Downtown precincts and what can be built where - is this the only direction left?

News 100 redBy Staff

July 9th, 2018

BURLINGTON, ON

 

The city usually provides maps that are crammed with information that are difficult to fully understand in a small format. A large map just can’t be displayed adequately on a computer screen.

The city however has prepared and distributed a document that sets out in considerable detail what is permitted in each of the precincts that have been created.

Downtown precinct map

Downtown precinct map

We have set out the downtown precinct map in a full screen page format along with a list of what can be built in each precinct that is colour coded with the map.

Precinct highlight A

Precinct highlight B

 

 

 

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4 comments to Downtown precincts and what can be built where – is this the only direction left?

  • Susie

    I am rehashing all this somewhat later to the actual edit date, for those still having this on their computer sites. Hopefully opinions are never too late.
    Thank you Elizabeth, and yes the past was wonderful with great aromas. No heritage buildings left to save on this site, and it basically will be just another piece of property once the existing buldings get demolished. Because Bridgewater was able to acquire 22 (now almost 24) storeys high, and for some reason was also a designated the cannery, the developer wants to grasp the same height of development for the corner of Lakeshore and Brant development. I’m surmissing that the Waterfront Hotel site was a tomato cannery also?? By-gones with nothing on the property to state “cannery” should now have the same of less classification for heights as the rest of the downtown shopping district. The new council and Mayor should now hopefully be able to tame that corner so that we don’t have two gate post hi-rises across from each other on Brant Street.
    It is a very strategic corner of the main street opening to the lake, that low rise should be the order of the day for that location. The builder overpaid the business owners for their property and now cry poor with having to build higher to make ends meet. No sympathy here!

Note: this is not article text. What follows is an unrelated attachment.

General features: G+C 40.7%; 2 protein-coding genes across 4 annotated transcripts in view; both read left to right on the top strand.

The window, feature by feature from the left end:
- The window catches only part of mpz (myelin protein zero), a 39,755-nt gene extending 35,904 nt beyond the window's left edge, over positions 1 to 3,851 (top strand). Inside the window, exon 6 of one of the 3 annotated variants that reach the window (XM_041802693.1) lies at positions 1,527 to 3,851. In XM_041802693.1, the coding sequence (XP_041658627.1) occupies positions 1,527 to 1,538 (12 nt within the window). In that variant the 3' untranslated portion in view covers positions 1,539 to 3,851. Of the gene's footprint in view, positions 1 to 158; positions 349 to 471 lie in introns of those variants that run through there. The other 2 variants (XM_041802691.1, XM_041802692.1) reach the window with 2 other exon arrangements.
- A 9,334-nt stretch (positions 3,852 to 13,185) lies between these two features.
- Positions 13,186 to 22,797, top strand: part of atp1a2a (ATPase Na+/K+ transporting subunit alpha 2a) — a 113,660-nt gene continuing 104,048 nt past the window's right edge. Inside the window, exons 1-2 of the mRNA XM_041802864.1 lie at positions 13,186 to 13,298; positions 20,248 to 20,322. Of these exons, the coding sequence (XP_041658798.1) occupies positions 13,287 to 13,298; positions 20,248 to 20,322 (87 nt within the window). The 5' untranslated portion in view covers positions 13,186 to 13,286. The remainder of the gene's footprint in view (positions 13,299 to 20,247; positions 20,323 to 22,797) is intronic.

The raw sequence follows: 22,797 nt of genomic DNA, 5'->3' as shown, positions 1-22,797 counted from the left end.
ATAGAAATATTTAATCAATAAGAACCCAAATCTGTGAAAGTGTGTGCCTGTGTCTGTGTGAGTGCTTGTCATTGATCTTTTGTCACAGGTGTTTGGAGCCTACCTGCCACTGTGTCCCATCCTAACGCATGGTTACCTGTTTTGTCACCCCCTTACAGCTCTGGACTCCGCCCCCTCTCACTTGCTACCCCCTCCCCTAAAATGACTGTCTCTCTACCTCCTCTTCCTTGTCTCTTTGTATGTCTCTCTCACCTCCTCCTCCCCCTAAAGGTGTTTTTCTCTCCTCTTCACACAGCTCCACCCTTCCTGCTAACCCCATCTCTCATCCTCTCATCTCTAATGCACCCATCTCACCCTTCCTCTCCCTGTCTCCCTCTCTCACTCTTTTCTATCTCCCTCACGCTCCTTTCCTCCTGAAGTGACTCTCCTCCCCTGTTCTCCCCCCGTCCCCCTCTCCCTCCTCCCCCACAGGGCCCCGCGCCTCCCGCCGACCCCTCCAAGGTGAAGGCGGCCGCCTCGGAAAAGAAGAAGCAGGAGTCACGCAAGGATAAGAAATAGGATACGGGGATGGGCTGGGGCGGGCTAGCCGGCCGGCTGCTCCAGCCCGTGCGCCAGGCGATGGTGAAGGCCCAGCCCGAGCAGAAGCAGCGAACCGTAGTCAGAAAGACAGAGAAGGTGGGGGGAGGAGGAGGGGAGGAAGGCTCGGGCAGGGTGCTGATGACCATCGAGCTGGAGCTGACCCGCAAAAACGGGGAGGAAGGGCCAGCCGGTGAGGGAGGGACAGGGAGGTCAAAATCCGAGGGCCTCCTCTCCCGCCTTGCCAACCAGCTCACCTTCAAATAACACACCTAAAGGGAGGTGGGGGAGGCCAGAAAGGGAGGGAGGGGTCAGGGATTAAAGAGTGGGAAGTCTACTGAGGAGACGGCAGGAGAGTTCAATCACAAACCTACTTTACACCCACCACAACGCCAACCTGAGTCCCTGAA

• Elizabeth Hamidbasha

    The Cannery is so named because when I was a kid- many years ago- there was a cannery there. In August and September the smell of chili sauce, tomato ketchup and canned tomatoes was in the air and permeated the entire town. (Yes, it was a town then.) It was a delicious smell. Farmers would bring their tomatoes to the cannery and be paid a whopping 25 cents per bushel.

  • Susie

    It seems that I need some clarification on why the corner of Brant and Lakeshore that is presently classified as “Cannery Precinct”, (why and how did this designation get tabled?) Also, the comments on the height being 22 storeys (which was previously agreed by all to be near the lake and the heights would be significantly minimized for development in those locations)?? Secondly, what is meant by the 22 storeys” reflecting the height of the Bridgewater Development currently under construction”. This lot area proposed for development on the corner of Brant and Lakeshore has nothing to do with the Bridgewater Development! When heights were so generously handed out to developers (against citizen approval), it was clearly stated that the higher construction was not going to be a precedent for the next builder to follow in the same steps???? An answer to this also please. Thank you.

  • R Brian Jones

    See flaws within already

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